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The production machinery and building system technology in the model factory are energetically networked. The holistic approach of Phi Factory also envisages the new factory compensating supply fluctuations in the grid.
© Gerhard Hirn, BINE Informationsdienst
Phi-Factory

19.12.2016

The Eta Factory's kinetic energy storage system for peak smoothing will be fitted with a lithium-ion battery to form a hybrid storage system in the Phi Factory.
© Gerhard Hirn, BINE Informationsdienst

Networked factory stabilises the grid

The factory of the future is flexible and networks the energy flows between machinery and buildings. The so-called Phi Factory is not only very energy-efficient, it also helps stabilise the electrical supply grid. The new model factory relies on a high share of renewable energy and helps smooth out electricity supply fluctuations.

The Phi Factory project, funded by the German Federal Ministry for Economic Affairs and Energy (BMWi), was launched on December 1, 2016. The new model factory is being built at the Technical University (TU) Darmstadt. Three institutes of TU Darmstadt are involved, along with two smaller and four larger companies. The researchers aim to demonstrate how industrial enterprises, in particular those in energy-intensive industries such as metal processing and automotive and mechanical engineering, can contribute to stabilising the future electricity grid with its high share of renewable energy. The aim is to develop a flexible electrical network control for factories that would allow for the control of energy input according to the requirements of future distribution grids with a high share of regenerative energies, and which would raise energy efficiency across systems. The components and solutions developed in the Phi Factory project are integrated into the existing Eta Factory of TU Darmstadt, where they are being put to practical tests.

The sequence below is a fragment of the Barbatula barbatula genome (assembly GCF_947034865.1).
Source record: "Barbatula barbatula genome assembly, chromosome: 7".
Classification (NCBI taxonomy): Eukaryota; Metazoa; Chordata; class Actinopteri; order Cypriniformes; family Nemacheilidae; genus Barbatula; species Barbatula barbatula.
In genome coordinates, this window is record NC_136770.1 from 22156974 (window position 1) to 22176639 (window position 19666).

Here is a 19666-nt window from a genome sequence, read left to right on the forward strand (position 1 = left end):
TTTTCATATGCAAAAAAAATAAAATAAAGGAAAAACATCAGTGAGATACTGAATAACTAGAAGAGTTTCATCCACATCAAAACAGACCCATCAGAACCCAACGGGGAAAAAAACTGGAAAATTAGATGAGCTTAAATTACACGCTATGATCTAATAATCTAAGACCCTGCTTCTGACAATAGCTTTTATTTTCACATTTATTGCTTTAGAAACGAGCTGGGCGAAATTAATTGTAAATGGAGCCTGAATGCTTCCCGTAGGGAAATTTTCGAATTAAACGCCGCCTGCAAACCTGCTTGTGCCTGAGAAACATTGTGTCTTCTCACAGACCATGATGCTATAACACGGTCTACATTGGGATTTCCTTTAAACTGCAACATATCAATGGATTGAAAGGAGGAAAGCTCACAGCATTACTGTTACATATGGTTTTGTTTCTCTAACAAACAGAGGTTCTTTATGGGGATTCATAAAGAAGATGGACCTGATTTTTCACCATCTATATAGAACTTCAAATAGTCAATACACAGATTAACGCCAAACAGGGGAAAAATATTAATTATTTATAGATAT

Factories support distribution grids

The project partners are developing new technologies and control software that allow for a time-variable power input and output for factories that is adapted to match grid and generation capacities. The factory can functionally support the local distribution grid and in doing so, it can contribute to the integration of volatile renewable energies. In addition to the production of goods, it performs tasks such as peak load smoothing, dynamic reactive power compensation, self-consumption increase and the provision of balancing power. Another aim is to make the model factory ready for use in an isolated grid in order to enable emergency operation for up to one hour. The project combines lithium-ion batteries as electrochemical energy storage systems for low-frequency load peaks with a flywheel installed in the Eta Factory serving as a kinetic energy storage for rapid, heavy load fluctuations in the range of milliseconds and seconds.

Energy saving potential and load control

Production facilities and industrial processes harbour an untapped potential to make energy consumption become more flexible. Flexible loads at the user ends in industry and commerce become usable for the entire power supply system through load control, also referred to as demand-side management (DSM). DSM can help regulate the demand for grid-based services. And even more: Factories could provide ancillary services for grid stability purposes. For example, if they were to implement start-up processes, order sequencing, break times, and used energy sources in a flexible manner as needed.

For this reason, the researchers want to tap into the load shifting potential: The DSM potential of the German industry alone is about 2.7 gigawatts with a capacity of about 800 megawatt hours. Approximately 30 percent of this technological potential is slumbering in the metalworking industry and in the automotive sector.

Further information on the Phi Factory is available at the EnEff: Industrie web portal. (only in german)

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Consortium leader, production flexibility of production facilities and processes
TU Darmstadt, PTW

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Film about the Eta Factory

EnEffCoIm software
In the EnEffCo project, the software developers Ökotec created a new program for holistic energy efficiency controlling, which can lower the consumption of production facilities and supply systems. Researchers from the field of energy and production technology developed and tested the system in cooperation with automotive manufacturers. During the project's life span alone, 15 GWh per year were saved. Based on this software platform, the modules for forecasting, optimisation and control of the plant systems as required for the Phi Factory project can now be developed.